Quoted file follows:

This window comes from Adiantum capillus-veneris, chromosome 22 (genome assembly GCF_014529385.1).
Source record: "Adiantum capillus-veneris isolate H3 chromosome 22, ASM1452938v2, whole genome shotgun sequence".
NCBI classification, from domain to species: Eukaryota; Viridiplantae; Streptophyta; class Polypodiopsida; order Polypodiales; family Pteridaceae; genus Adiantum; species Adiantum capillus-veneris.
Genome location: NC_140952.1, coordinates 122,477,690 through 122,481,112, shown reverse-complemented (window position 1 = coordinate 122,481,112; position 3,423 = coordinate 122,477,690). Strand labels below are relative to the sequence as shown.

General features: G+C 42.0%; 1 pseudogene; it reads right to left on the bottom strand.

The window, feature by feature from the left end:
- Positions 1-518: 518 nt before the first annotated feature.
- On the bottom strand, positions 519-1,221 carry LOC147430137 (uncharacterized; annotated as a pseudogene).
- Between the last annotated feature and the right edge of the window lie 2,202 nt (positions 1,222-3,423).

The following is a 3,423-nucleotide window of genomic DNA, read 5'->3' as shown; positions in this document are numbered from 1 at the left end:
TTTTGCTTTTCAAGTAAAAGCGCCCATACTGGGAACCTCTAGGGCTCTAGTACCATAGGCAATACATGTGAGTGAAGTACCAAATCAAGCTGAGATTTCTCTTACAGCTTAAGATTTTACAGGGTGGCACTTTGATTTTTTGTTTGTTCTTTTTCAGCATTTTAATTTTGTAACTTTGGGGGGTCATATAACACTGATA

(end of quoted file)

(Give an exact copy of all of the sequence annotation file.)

This window comes from Adiantum capillus-veneris, chromosome 22 (genome assembly GCF_014529385.1).
Source record: "Adiantum capillus-veneris isolate H3 chromosome 22, ASM1452938v2, whole genome shotgun sequence".
NCBI classification, from domain to species: Eukaryota; Viridiplantae; Streptophyta; class Polypodiopsida; order Polypodiales; family Pteridaceae; genus Adiantum; species Adiantum capillus-veneris.
Genome location: NC_140952.1, coordinates 122,477,690 through 122,481,112, shown reverse-complemented (window position 1 = coordinate 122,481,112; position 3,423 = coordinate 122,477,690). Strand labels below are relative to the sequence as shown.

General features: G+C 42.0%; 1 pseudogene; it reads right to left on the bottom strand.

The window, feature by feature from the left end:
- Positions 1-518: 518 nt before the first annotated feature.
- On the bottom strand, positions 519-1,221 carry LOC147430137 (uncharacterized; annotated as a pseudogene).
- Between the last annotated feature and the right edge of the window lie 2,202 nt (positions 1,222-3,423).

The following is a 3,423-nucleotide window of genomic DNA, read 5'->3' as shown; positions in this document are numbered from 1 at the left end:
TTTTGCTTTTCAAGTAAAAGCGCCCATACTGGGAACCTCTAGGGCTCTAGTACCATAGGCAATACATGTGAGTGAAGTACCAAATCAAGCTGAGATTTCTCTTACAGCTTAAGATTTTACAGGGTGGCACTTTGATTTTTTGTTTGTTCTTTTTCAGCATTTTAATTTTGTAACTTTGGGGGGTCATATAACACTGATA